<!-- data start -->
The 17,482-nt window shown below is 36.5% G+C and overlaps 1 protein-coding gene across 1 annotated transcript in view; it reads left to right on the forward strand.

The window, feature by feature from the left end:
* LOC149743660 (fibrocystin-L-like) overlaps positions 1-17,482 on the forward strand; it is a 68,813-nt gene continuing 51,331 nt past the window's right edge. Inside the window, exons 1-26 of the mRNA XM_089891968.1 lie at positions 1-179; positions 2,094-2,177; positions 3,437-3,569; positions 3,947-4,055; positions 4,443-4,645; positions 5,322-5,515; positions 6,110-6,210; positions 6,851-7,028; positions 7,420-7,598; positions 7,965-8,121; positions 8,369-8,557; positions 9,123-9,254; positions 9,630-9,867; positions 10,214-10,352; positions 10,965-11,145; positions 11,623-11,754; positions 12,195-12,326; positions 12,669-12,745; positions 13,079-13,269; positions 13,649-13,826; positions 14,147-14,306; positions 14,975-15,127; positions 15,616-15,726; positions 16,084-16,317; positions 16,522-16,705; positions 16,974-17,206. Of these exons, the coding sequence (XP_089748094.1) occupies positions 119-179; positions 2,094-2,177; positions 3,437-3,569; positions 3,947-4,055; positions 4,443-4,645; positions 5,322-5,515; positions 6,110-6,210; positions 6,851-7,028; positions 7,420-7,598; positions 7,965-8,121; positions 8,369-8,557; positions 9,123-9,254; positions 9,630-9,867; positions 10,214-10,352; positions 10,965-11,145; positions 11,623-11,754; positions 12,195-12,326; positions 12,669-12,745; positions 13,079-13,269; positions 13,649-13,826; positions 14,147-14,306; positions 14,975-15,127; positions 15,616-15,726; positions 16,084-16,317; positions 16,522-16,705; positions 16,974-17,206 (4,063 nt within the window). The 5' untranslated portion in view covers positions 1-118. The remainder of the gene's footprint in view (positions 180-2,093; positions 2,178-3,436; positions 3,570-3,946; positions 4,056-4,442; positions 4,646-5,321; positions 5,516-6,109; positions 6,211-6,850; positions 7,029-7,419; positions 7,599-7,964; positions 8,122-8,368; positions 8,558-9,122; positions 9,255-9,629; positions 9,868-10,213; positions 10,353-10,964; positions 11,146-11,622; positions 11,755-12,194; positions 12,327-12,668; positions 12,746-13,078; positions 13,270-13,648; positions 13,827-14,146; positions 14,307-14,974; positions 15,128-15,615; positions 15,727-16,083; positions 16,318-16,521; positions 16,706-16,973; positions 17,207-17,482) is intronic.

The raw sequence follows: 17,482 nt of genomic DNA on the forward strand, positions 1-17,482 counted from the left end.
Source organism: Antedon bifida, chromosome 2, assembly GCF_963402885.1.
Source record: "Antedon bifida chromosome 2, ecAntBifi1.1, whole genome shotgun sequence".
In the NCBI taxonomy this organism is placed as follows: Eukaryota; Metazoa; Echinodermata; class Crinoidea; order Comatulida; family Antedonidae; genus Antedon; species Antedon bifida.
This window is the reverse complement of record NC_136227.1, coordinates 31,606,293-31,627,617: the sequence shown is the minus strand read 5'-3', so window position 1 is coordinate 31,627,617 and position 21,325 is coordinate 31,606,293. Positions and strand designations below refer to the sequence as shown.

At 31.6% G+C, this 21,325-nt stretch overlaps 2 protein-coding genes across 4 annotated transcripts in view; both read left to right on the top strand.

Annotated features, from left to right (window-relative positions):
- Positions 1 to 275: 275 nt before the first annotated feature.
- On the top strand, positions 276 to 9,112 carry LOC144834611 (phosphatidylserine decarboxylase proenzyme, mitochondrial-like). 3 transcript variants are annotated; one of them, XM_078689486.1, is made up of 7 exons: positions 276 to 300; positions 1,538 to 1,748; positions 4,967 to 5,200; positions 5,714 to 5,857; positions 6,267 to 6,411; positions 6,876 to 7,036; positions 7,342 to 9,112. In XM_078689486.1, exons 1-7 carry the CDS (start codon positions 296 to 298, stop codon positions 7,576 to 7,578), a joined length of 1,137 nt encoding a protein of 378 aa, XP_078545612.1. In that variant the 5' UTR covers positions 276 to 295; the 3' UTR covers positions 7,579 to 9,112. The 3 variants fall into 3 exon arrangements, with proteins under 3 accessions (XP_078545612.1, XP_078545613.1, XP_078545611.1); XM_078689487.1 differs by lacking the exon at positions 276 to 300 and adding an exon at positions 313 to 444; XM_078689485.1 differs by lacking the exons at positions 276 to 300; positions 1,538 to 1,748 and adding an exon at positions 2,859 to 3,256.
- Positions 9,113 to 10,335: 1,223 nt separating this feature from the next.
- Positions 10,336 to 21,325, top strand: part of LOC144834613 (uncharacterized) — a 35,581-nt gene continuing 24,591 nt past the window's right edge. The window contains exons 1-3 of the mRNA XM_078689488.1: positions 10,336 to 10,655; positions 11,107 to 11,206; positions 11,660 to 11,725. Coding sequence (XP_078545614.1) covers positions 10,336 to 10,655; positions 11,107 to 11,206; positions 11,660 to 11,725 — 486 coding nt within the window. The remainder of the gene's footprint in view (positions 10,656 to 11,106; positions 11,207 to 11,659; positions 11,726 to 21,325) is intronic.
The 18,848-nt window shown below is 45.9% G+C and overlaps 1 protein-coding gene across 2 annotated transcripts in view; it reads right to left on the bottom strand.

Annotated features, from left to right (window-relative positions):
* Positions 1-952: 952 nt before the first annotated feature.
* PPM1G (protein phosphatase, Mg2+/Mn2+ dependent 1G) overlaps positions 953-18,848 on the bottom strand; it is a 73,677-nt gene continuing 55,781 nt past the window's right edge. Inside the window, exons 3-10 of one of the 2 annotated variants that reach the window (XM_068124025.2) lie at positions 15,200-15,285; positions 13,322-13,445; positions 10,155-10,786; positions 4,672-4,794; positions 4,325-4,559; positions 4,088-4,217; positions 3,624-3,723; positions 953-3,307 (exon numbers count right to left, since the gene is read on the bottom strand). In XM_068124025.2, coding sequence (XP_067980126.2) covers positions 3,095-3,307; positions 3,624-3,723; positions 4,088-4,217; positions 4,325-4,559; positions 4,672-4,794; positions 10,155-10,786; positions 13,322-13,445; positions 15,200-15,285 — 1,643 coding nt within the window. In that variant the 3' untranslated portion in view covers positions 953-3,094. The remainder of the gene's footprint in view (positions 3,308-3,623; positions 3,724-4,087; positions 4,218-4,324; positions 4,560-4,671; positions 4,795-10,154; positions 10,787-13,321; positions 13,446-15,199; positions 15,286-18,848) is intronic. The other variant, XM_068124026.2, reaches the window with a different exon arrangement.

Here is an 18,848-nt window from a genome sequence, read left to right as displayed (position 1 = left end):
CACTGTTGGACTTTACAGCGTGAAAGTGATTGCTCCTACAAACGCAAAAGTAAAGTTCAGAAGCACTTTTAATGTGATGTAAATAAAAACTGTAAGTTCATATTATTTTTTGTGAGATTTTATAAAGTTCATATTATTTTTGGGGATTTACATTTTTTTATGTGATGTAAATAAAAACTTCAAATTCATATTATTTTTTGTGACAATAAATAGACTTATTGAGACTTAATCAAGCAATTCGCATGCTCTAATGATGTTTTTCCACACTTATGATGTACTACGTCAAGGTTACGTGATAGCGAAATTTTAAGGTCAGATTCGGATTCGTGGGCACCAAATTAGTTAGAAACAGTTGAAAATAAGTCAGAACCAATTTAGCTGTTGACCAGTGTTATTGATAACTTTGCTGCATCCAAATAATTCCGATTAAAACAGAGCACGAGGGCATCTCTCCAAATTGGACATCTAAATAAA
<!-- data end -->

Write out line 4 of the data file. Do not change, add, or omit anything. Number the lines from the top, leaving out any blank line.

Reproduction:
The raw sequence follows: 17,482 nt of genomic DNA on the forward strand, positions 1-17,482 counted from the left end.